Indian media highlight challenges for new Delhi government

India"s Aam Aadmi Party (AAP), or Common Man's Party leader Arvind Kejriwal speaks at a public meeting in New Delhi, India, Sunday, Dec. 22, 2013.
Image caption Arvind Kejriwal (centre) of the Aam Aadmi Party is set to become the Delhi chief minister

India's debutant Aam Admi Party needs to get out of its activism mode and must meet people's expectations as it looks set to form a government in Delhi, papers say.

The Aam Aadmi Party (AAP), or Common Man's party, won 28 of the 70 seats in the assembly polls and has decided to govern Delhi with support from the Congress.

Led by former civil servant Arvind Kejriwal, the AAP was born out of a strong anti-corruption movement that swept India two years ago.

Earlier, the main opposition Bharatiya Janata Party (BJP), which emerged as the single largest party with 32 seats, declined to form a government since it did not have the support of 36 legislators needed to govern Delhi.

Most papers say that the rise of the AAP has been a welcome change in Indian politics but also agree that the party's poll promises are "unfeasible".

"Take for example its promise of auditing private electricity distribution companies and slashing power bills by 50%. While an audit is welcome, a massive reduction in power tariffs is improbable given rising coal and gas prices," The Times of India says.

The paper adds that the party "must tone down its populist policies and adopt a pragmatic approach".

Papers also feel that AAP may have to adjust its approach as it now has to govern Delhi.

"The task of governance, it will find, is not about pleasing everyone all the time, but of weighing competing claims, making choices and taking responsibility for them," The Indian Express says.

The Hindustan Times suggests that the pressure on AAP has been amplified due to the party's overt criticism of other political parties.

"Given the manner in which the AAP has attacked all political parties, accusing them of betraying the trust of the people, it will have to deliver on its promises double quick once it takes over the government. And therein lies the rub," the paper says.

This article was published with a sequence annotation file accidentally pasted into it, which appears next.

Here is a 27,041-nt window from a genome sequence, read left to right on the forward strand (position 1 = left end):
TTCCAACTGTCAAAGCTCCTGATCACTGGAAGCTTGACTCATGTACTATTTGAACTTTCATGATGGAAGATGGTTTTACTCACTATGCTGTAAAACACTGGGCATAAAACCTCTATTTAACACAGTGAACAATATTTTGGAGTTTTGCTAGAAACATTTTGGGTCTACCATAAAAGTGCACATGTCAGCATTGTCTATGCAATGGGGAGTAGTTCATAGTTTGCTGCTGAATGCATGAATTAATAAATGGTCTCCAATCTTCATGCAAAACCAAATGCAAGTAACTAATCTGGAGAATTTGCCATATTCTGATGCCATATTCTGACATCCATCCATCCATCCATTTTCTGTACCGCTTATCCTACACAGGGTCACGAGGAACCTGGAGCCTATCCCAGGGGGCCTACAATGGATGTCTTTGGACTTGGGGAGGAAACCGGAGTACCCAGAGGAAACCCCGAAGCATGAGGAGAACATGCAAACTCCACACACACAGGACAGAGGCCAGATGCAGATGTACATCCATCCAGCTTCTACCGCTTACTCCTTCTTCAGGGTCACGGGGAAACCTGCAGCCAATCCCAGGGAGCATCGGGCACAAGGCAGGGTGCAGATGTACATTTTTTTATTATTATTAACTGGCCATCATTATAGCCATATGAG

The Hindu says that the AAP's "journey from mass movement to political office in just one year is without a parallel in Indian electoral history" but "the real test of the AAP's commitment to clean politics and transparent governance begins now".

Avalanche warning

Meanwhile, the funeral of two Indian soldiers killed in South Sudan was held with full state honour, the Firstpost website reports.

Dharmesh Sangwan, 34 and Subedar Kanwar Pal Singh, 46, were killed when rebels attacked a United Nations base in the African country on 19 December.

In other news, India is set to start an emergency response number similar to the 911 in the US, the Hindustan Times reports.

"The toll-free number will be a single point of contact for assistance in case of any kind of emergency such as fire, burglary, violence, house collapse etc," the paper reports.

Elsewhere, avalanche warning has been issued in parts of Indian-administered Kashmir after heavy snowfall, the NDTV website reports.

"As most parts of Jammu and Kashmir experienced moderate to heavy snowfall for the past couple of days, authorities today (Monday) issued a warning advising people not to venture out into avalanche-prone areas," the website reports.

Also, fog continues to disrupt rail and flight services in other parts of northern India, reports say.

But the cold weather is not stopping food lovers from flocking to a street-food festival being held in Delhi, The Hindu reports.

"Around 118 street food stalls from across the country and a footfall of 18,000 in the past two days defined Delhi's third edition of Street Food Festival that began at Jawaharlal Nehru Stadium grounds here on Friday," the paper says.

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